Kevin Drum

Off Today

| Tue Feb. 3, 2009 1:02 PM EST

OFF TODAY....I'm sick as a dog today, and there's no telling what kind of gibberish I might spout if I tried to blog. So I'm taking the day off. See you tomorrow, I hope.

For my fellow inmates here in The OC, however, I commend to you this story in Sunday's Register. The nice map they ran in the print edition showing that Orange County is now almost entirely blue and purple among young voters isn't online, but the story itself is almost as good.

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Reconciliation

| Mon Feb. 2, 2009 8:22 PM EST

RECONCILIATION....Elana Schor reports that Mitch McConnell is being cagey about whether Senate Republicans will filibuster the stimulus bill. Cue McConnell:

Our goal is to produce a bill that makes a difference; not to kill the measure. So the goal is entirely different from what your question seems to suggest. The goal is to make it better. And we go into this with an open mind. We have two, I think, really good ideas that are entirely in line with what the president I think wants to do.

Actually, I believe him. If Republicans really did put up a united front and filibuster the legislation, the Democratic leadership would just turn around and consider the bill under budget reconciliation rules, which require only a majority vote to pass. Sure, they've already said they'd prefer not to do that, but if they have to they will. And since the bill is all about short-term spending, it would obviously qualify under reconciliation rules.

So all the public handwringing seems like standard DC negotiating kabuki to me, not a genuine effort to kill the bill. If Republicans filibuster, the public will view them as bitter obstructionists and the bill will pass anyway. It's hard to see what's in it for them to go down this road.

POSTSCRIPT: Though if they did lose their minds and filibuster, it would be a great opportunity for Harry Reid to bring back the old filibuster rules and make 'em talk. I know that's just a leftosphere wet dream, but still. It would be great. Hell, how about if we just use this as an excuse to haul out the nuclear option and get rid of the filibuster completely? That would totally rock.

Buy American

| Mon Feb. 2, 2009 3:56 PM EST

BUY AMERICAN....Are we on the brink of a trade war? Or, if not a war, perhaps a trade squabble:

"You're going to see a lot more rhetoric out of leaders against protectionism, but what really matters is their policies," said Simon Johnson, former chief economist at the International Monetary Fund and a professor of economics at MIT....The European Commission is reinstating subsidies on some dairy products to protect its farmers, targeting an area of trade law that remains highly contentious, open to interpretation and potentially damaging to developing countries. Analysts are also bracing for nations to make excessive use of the legal tools now available to them to fight unfair trade, such as filing anti-dumping cases before the WTO.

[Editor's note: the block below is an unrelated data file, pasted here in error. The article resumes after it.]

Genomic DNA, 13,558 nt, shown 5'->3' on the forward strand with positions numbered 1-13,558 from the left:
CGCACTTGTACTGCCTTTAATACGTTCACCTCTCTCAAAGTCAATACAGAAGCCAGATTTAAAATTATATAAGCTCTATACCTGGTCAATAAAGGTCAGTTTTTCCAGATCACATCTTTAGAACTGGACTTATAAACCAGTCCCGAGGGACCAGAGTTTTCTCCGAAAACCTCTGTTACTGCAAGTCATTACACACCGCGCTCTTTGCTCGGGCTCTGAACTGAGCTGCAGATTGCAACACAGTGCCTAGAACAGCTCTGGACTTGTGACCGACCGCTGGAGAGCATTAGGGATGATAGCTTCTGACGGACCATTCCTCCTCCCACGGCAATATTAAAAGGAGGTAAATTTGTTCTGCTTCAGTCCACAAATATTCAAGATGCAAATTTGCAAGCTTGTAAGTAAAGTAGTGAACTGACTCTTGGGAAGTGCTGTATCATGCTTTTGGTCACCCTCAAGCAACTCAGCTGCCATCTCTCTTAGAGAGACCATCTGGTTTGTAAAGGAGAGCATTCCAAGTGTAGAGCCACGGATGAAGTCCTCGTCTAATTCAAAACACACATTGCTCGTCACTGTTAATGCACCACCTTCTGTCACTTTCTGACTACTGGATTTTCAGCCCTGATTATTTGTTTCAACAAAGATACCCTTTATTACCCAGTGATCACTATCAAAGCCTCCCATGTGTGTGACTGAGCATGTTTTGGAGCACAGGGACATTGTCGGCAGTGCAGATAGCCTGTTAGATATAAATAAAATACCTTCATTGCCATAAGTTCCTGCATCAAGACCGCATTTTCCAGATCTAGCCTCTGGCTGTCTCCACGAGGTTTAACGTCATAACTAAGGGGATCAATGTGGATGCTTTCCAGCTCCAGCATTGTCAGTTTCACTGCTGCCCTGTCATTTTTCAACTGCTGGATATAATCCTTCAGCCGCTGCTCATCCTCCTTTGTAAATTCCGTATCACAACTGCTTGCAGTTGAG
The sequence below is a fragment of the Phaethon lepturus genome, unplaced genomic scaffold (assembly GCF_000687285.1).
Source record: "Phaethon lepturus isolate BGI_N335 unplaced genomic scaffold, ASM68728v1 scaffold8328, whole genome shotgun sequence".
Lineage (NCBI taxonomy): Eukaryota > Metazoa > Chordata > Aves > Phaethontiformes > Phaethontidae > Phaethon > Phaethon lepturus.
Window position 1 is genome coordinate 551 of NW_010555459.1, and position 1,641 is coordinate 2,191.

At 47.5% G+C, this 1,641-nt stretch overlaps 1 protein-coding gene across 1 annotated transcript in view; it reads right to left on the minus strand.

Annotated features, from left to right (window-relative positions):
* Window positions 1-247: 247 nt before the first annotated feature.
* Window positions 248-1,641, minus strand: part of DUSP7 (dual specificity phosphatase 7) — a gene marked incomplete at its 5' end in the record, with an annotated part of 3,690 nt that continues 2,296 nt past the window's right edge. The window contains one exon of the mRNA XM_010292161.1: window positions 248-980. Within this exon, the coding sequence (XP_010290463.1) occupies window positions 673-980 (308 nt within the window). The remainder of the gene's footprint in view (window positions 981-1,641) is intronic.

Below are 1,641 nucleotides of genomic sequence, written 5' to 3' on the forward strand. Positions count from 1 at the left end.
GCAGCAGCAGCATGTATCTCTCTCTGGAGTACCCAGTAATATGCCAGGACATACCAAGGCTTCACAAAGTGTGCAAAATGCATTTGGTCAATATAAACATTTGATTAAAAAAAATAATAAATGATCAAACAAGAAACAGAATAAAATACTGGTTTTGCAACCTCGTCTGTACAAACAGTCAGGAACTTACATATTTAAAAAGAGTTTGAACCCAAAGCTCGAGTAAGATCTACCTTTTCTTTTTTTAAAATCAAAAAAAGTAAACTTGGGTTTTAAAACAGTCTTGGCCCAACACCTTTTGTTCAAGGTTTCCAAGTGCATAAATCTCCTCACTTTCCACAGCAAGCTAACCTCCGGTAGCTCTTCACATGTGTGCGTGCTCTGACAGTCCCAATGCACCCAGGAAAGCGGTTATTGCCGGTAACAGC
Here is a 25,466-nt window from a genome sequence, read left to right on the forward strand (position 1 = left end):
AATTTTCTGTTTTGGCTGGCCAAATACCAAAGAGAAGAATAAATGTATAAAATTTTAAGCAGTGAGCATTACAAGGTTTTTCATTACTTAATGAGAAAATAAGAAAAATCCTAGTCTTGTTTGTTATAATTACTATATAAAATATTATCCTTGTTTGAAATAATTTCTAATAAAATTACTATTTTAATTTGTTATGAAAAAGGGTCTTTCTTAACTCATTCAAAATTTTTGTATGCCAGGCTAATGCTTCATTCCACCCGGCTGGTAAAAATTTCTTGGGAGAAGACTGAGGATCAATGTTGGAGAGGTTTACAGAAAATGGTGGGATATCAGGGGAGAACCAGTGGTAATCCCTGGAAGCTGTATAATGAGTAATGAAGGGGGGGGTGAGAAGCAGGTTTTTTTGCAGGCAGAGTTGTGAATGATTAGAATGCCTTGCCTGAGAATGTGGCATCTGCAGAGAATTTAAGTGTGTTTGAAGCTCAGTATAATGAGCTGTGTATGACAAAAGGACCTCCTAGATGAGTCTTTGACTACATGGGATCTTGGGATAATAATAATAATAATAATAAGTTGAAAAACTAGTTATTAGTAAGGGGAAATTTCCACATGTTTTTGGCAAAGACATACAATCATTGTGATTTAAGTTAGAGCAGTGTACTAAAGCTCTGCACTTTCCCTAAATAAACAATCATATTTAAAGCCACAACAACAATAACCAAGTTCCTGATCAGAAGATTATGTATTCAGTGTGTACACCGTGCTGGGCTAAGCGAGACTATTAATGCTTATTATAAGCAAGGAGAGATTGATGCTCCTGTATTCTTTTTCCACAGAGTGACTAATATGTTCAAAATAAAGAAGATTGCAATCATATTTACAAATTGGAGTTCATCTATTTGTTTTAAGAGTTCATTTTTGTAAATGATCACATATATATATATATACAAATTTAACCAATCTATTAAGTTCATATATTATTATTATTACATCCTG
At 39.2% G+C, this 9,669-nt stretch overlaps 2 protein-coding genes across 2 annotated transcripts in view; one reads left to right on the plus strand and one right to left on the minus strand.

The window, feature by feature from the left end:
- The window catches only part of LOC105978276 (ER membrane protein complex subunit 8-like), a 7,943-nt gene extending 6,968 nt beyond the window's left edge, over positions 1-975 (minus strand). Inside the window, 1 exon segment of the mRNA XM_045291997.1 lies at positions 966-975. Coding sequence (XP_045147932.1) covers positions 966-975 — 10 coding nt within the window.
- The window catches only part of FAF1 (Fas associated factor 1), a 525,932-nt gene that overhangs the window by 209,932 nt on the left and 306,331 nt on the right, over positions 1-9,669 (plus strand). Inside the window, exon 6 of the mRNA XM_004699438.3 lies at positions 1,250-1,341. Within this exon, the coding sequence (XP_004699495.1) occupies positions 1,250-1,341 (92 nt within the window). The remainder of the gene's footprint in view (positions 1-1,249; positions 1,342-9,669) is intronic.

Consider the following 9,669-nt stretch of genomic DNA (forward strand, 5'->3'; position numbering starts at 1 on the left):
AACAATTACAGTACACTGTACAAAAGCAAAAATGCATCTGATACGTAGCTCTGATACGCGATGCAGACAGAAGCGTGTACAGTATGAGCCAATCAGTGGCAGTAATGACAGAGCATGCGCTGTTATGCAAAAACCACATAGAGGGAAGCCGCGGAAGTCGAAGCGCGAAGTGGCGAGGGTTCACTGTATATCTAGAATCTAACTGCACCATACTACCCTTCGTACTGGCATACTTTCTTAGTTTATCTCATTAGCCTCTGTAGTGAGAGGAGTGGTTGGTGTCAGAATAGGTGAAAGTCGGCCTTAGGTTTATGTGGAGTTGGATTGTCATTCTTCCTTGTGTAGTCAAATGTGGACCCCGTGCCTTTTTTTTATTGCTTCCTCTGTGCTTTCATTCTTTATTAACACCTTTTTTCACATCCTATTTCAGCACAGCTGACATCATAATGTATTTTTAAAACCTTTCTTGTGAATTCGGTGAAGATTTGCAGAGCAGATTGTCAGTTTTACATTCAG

....In the United States, a move to greatly expand Buy American provisions as part of the $819 billion fiscal stimulus package has generated shock waves in other countries, with Canadian and European officials in particular rising up in protest. The provision, passed by the House on Wednesday, would mostly bar foreign steel and iron from the infrastructure projects laid out in the stimulus package. A Senate version still being considered goes further, requiring, with few exceptions, that all stimulus-funded projects use only American-made equipment and goods.

I have to confess that when I first heard of the Buy American provisions in the trade bill, my first thought was, "Well, what do you expect?" Politically, if you're going to ask American taxpayers to pony up $800 billion to rescue the economy, then of course they're going to want this money spend on American goods and services. And given the behavior of the Republican Party so far, if this provision were removed I think it's safe to say that they'd scream blue murder at election time over every ton of Korean steel that ended up in an American bridge or sewer pipe. Their dedication to free trade, after all, has been pretty cynical over the past eight years.

But still, I guess I was a little too jaded about the whole thing. It may be a political problem, but jettisoning the Buy American language would be the right thing to do. A little bit of restraint on our part could buy us a lot of goodwill down the road and prevent a cascading series of similar measures from other countries. It's worth being a grownup on this issue.

Quote of the Day - 02.02.09

| Mon Feb. 2, 2009 2:38 PM EST

QUOTE OF THE DAY....From Newt Gingrich, apparently warming up to Sarah Palin:

"If Sarah Palin seeks out a group of very sophisticated policy advisers and develops a fairly sophisticated platform, she will be very formidable."

Golly, I wonder just which "very sophisticated policy advisers" Newt has in mind?

Another Commission?

| Mon Feb. 2, 2009 2:33 PM EST

ANOTHER COMMISSION?....Lori Montgomery reports on a proposal for putting our country's financial house in order after the stimulus bill is passed:

At the moment, discussions are focused on whether to name a special panel to make the difficult decisions that would be required to right the nation's finances....The task force would wrestle with the details of Social Security, Medicaid, Medicare and the tax code, and deliver a reform plan to Congress for a vote later this year.